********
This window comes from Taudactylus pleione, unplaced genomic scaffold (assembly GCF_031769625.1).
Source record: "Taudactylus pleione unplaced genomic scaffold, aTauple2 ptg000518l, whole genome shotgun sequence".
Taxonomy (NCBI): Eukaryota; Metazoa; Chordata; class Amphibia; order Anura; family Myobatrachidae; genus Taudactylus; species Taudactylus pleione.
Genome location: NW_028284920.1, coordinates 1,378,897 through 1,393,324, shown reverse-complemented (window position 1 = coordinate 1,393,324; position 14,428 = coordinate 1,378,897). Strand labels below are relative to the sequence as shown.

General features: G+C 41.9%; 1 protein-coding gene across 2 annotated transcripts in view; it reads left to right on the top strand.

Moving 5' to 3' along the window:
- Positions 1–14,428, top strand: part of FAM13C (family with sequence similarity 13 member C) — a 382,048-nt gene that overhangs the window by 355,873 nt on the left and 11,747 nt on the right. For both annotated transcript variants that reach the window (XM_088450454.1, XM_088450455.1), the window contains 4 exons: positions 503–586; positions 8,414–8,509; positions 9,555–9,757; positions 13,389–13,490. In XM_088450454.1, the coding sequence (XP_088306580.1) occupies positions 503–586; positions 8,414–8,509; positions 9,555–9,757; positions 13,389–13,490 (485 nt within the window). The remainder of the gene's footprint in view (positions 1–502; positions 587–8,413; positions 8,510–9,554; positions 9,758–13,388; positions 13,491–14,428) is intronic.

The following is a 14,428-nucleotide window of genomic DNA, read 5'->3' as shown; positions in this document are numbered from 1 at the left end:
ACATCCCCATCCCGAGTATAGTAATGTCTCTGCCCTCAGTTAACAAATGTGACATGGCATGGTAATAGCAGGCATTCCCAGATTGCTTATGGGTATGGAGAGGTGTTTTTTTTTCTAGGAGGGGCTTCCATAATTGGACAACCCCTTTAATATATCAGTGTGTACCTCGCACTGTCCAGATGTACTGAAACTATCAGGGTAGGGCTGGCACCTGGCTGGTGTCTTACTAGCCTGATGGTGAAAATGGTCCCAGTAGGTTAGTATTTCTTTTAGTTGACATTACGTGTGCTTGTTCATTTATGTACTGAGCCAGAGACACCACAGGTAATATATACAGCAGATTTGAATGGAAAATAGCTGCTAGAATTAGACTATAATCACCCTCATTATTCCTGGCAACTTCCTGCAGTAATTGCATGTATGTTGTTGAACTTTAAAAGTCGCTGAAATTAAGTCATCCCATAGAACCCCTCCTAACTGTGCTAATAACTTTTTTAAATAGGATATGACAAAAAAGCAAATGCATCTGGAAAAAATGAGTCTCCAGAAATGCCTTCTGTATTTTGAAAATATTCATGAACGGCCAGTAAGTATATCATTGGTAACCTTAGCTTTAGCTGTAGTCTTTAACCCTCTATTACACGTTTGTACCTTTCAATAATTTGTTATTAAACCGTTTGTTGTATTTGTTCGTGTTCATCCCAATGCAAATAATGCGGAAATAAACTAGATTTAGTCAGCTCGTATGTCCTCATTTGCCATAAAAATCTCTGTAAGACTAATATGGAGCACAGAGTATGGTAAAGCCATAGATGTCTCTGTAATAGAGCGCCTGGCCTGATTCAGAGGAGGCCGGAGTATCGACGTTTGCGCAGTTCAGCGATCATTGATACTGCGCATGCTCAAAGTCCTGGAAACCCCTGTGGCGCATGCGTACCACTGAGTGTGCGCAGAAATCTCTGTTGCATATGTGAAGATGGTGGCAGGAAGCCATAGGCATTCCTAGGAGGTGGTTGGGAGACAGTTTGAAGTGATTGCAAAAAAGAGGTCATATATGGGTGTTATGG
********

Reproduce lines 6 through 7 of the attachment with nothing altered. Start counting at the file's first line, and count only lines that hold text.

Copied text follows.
Moving 5' to 3' along the window:
- Positions 1–14,428, top strand: part of FAM13C (family with sequence similarity 13 member C) — a 382,048-nt gene that overhangs the window by 355,873 nt on the left and 11,747 nt on the right. For both annotated transcript variants that reach the window (XM_088450454.1, XM_088450455.1), the window contains 4 exons: positions 503–586; positions 8,414–8,509; positions 9,555–9,757; positions 13,389–13,490. In XM_088450454.1, the coding sequence (XP_088306580.1) occupies positions 503–586; positions 8,414–8,509; positions 9,555–9,757; positions 13,389–13,490 (485 nt within the window). The remainder of the gene's footprint in view (positions 1–502; positions 587–8,413; positions 8,510–9,554; positions 9,758–13,388; positions 13,491–14,428) is intronic.